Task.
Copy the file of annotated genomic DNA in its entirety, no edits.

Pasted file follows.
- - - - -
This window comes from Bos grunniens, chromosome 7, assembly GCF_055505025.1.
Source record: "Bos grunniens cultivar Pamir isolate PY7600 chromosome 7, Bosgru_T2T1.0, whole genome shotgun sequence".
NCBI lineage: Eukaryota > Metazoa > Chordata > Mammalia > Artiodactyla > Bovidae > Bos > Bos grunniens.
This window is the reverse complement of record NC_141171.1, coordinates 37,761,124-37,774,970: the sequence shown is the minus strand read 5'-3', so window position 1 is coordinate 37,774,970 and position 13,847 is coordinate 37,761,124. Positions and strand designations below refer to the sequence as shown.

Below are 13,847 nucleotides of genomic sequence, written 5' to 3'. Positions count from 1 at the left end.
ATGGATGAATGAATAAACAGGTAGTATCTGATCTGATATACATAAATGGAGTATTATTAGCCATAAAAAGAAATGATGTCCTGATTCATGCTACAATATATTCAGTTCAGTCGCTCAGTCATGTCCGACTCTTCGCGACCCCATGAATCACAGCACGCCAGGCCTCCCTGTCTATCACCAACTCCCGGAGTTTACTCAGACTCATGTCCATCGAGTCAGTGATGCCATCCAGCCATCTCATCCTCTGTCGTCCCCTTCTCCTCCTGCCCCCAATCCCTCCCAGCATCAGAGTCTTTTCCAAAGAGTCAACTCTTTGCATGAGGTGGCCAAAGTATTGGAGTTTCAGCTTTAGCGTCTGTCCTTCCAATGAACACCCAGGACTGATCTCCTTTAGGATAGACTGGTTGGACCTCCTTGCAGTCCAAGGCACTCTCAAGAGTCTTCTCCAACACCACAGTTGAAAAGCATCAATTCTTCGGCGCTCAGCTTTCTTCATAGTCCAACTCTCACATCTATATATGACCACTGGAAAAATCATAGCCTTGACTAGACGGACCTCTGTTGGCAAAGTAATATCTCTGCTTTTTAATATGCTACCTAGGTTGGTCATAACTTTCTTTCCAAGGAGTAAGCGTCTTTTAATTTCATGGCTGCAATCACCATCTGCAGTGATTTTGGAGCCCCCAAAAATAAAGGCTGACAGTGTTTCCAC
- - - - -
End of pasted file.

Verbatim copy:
This window comes from Bos grunniens, chromosome 7, assembly GCF_055505025.1.
Source record: "Bos grunniens cultivar Pamir isolate PY7600 chromosome 7, Bosgru_T2T1.0, whole genome shotgun sequence".
NCBI lineage: Eukaryota > Metazoa > Chordata > Mammalia > Artiodactyla > Bovidae > Bos > Bos grunniens.
This window is the reverse complement of record NC_141171.1, coordinates 37,761,124-37,774,970: the sequence shown is the minus strand read 5'-3', so window position 1 is coordinate 37,774,970 and position 13,847 is coordinate 37,761,124. Positions and strand designations below refer to the sequence as shown.

Below are 13,847 nucleotides of genomic sequence, written 5' to 3'. Positions count from 1 at the left end.
ATGGATGAATGAATAAACAGGTAGTATCTGATCTGATATACATAAATGGAGTATTATTAGCCATAAAAAGAAATGATGTCCTGATTCATGCTACAATATATTCAGTTCAGTCGCTCAGTCATGTCCGACTCTTCGCGACCCCATGAATCACAGCACGCCAGGCCTCCCTGTCTATCACCAACTCCCGGAGTTTACTCAGACTCATGTCCATCGAGTCAGTGATGCCATCCAGCCATCTCATCCTCTGTCGTCCCCTTCTCCTCCTGCCCCCAATCCCTCCCAGCATCAGAGTCTTTTCCAAAGAGTCAACTCTTTGCATGAGGTGGCCAAAGTATTGGAGTTTCAGCTTTAGCGTCTGTCCTTCCAATGAACACCCAGGACTGATCTCCTTTAGGATAGACTGGTTGGACCTCCTTGCAGTCCAAGGCACTCTCAAGAGTCTTCTCCAACACCACAGTTGAAAAGCATCAATTCTTCGGCGCTCAGCTTTCTTCATAGTCCAACTCTCACATCTATATATGACCACTGGAAAAATCATAGCCTTGACTAGACGGACCTCTGTTGGCAAAGTAATATCTCTGCTTTTTAATATGCTACCTAGGTTGGTCATAACTTTCTTTCCAAGGAGTAAGCGTCTTTTAATTTCATGGCTGCAATCACCATCTGCAGTGATTTTGGAGCCCCCAAAAATAAAGGCTGACAGTGTTTCCAC